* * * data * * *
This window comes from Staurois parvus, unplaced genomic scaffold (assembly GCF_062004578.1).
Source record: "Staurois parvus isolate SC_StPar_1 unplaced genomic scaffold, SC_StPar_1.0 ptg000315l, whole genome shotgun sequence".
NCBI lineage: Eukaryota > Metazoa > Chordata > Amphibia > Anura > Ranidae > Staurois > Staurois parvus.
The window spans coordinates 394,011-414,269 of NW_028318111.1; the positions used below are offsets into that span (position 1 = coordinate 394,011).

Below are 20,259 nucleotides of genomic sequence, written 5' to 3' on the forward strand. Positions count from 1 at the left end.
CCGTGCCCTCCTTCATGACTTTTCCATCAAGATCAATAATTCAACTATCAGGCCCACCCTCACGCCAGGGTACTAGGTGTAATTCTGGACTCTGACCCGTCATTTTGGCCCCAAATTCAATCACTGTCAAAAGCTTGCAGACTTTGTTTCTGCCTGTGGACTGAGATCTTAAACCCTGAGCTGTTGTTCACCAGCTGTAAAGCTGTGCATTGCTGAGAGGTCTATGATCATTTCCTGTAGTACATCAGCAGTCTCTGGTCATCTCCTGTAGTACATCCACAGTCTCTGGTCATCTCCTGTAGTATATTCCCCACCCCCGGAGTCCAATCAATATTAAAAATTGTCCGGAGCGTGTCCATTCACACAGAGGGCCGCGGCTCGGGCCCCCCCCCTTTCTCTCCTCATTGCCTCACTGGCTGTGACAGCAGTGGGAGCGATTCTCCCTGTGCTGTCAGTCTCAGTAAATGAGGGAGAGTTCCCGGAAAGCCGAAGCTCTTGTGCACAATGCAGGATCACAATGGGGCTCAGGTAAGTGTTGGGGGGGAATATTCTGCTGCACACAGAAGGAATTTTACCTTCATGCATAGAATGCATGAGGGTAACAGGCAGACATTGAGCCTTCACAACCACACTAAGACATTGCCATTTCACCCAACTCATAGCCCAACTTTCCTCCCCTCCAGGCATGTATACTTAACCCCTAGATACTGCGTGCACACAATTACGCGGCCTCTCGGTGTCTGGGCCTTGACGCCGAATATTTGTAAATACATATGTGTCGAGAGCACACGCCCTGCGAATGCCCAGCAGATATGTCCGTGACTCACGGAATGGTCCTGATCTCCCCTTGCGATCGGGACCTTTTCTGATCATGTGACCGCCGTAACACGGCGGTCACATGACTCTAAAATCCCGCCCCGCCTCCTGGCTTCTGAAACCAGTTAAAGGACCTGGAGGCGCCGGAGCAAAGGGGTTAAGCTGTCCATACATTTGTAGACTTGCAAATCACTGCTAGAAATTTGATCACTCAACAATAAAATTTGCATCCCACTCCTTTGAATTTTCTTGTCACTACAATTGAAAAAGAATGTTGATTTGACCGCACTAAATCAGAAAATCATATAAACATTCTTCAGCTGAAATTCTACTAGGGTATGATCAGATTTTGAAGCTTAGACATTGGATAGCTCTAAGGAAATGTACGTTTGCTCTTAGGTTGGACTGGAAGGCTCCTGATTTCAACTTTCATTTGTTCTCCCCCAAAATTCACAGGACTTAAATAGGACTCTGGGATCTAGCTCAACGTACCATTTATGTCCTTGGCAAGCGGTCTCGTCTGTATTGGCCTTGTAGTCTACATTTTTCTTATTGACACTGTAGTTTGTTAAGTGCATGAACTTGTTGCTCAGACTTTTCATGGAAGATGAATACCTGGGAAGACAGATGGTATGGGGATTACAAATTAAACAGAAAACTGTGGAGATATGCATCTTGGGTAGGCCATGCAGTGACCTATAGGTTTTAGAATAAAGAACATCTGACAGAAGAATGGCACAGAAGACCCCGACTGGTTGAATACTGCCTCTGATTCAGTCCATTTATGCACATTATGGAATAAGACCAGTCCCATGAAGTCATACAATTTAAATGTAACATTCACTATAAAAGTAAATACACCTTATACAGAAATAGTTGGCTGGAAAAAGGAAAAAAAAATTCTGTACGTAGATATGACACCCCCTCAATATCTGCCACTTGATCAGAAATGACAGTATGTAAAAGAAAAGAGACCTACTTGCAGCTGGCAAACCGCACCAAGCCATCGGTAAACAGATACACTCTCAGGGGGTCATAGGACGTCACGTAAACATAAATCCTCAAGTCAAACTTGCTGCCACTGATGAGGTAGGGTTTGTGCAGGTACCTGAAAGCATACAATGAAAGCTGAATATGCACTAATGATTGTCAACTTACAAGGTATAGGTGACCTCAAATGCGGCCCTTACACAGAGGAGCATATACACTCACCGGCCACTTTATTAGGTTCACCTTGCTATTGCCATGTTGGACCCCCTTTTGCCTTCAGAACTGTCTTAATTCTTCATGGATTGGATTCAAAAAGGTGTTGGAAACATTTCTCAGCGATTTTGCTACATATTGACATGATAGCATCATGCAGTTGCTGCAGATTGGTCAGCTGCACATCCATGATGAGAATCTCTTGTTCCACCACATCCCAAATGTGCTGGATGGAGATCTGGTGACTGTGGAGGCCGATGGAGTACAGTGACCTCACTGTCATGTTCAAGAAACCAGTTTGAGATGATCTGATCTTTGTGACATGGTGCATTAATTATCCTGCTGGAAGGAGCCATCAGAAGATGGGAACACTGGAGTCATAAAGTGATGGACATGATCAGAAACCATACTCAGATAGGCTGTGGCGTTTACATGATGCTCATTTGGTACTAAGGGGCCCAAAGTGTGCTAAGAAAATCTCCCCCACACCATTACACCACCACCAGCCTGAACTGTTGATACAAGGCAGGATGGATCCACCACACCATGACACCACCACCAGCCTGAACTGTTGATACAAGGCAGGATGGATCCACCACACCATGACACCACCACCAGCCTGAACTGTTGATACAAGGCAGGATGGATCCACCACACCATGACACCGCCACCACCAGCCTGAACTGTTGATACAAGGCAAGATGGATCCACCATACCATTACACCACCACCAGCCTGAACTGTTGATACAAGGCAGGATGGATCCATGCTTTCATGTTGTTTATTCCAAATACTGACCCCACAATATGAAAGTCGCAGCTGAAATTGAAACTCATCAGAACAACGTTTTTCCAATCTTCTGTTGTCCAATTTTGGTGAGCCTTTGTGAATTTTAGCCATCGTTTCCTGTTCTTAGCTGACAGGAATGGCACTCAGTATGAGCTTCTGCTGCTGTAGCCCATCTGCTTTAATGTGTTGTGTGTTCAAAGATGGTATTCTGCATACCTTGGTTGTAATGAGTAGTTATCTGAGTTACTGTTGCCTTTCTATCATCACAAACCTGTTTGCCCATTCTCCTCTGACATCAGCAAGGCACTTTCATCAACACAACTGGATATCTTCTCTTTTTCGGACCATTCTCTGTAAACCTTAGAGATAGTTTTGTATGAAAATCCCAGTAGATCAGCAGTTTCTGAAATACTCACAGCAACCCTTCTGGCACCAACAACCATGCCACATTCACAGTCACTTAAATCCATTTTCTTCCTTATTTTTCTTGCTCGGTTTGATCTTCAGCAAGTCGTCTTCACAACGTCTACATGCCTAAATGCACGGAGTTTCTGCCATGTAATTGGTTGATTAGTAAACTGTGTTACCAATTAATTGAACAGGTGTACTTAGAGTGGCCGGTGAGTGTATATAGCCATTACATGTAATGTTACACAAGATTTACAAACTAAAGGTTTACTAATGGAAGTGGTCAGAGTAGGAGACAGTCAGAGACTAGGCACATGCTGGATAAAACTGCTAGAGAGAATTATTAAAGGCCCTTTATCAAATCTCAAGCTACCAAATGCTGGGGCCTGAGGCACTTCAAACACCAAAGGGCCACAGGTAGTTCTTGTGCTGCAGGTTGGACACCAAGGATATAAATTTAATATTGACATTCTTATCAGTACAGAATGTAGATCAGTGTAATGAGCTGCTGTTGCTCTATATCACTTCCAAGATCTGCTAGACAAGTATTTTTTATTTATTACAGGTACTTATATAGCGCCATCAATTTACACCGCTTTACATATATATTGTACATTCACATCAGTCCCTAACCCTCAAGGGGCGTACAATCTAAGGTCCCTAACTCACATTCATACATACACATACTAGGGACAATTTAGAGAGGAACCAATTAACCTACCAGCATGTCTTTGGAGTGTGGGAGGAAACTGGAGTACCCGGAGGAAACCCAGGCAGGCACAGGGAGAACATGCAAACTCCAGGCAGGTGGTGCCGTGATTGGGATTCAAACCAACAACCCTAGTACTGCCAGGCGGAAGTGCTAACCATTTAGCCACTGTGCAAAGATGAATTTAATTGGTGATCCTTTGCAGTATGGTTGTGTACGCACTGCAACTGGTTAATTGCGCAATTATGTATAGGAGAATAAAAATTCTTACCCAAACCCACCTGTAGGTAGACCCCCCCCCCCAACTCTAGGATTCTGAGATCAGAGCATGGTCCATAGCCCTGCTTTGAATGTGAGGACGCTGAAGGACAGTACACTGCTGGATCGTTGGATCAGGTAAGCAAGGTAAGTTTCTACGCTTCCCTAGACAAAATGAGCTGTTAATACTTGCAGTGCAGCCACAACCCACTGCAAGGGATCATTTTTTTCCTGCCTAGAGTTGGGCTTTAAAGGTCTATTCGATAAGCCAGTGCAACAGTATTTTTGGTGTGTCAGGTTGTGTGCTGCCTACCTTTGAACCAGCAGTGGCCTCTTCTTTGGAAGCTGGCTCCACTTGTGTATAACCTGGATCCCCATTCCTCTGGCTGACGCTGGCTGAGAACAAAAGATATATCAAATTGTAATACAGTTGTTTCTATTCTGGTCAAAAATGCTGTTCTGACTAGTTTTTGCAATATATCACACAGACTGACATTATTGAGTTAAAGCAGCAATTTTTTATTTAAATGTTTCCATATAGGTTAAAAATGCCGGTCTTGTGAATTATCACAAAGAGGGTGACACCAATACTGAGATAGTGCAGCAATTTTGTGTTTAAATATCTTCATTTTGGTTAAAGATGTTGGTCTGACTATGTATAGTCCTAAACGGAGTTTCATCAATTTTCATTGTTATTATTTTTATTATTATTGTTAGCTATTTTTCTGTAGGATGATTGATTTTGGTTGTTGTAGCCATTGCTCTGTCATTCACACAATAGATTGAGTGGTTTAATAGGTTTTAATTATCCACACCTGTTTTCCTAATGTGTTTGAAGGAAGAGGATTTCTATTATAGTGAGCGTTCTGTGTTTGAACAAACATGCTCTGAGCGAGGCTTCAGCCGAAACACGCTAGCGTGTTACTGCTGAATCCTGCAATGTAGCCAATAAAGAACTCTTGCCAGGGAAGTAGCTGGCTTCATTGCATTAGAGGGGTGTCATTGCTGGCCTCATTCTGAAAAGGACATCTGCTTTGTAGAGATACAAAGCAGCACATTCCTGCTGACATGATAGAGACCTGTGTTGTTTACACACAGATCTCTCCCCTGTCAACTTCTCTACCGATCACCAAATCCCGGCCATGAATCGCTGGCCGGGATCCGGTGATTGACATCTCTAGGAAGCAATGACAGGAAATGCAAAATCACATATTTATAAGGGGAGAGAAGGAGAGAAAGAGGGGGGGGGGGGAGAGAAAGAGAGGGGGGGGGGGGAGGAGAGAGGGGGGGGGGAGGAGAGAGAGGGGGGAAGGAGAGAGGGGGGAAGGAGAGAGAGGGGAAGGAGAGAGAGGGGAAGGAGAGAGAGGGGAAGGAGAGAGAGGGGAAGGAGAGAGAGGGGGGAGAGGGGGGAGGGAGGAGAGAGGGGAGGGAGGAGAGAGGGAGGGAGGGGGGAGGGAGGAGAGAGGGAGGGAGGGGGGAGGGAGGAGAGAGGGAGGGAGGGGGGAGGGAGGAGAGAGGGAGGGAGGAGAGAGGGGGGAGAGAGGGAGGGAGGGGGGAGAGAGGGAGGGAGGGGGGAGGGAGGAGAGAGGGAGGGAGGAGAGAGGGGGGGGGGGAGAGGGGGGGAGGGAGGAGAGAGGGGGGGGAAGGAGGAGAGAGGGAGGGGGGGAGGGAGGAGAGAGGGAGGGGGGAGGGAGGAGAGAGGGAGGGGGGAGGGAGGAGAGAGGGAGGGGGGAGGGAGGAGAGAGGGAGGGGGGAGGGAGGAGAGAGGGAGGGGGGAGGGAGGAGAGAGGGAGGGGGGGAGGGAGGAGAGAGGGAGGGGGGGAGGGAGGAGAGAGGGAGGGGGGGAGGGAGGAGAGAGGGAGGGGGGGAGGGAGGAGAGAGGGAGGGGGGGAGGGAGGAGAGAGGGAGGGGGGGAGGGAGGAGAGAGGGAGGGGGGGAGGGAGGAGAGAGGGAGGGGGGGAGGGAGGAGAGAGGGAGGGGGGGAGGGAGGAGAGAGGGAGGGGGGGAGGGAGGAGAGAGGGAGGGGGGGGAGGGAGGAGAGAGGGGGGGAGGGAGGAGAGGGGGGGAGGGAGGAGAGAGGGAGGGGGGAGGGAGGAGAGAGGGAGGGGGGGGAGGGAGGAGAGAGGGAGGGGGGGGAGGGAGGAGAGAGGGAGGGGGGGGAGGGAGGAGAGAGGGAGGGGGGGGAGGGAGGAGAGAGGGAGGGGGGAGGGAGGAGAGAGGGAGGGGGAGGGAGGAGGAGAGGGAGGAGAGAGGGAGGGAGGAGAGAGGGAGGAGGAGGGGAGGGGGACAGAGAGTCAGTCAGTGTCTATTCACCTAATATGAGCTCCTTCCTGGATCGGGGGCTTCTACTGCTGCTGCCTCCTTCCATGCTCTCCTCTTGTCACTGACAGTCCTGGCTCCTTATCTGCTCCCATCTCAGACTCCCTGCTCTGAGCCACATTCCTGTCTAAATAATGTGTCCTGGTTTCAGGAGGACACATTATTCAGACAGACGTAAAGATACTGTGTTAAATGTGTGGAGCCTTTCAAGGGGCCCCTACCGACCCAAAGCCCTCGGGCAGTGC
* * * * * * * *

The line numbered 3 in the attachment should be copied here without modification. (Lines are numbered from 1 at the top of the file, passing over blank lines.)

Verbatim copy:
NCBI lineage: Eukaryota > Metazoa > Chordata > Amphibia > Anura > Ranidae > Staurois > Staurois parvus.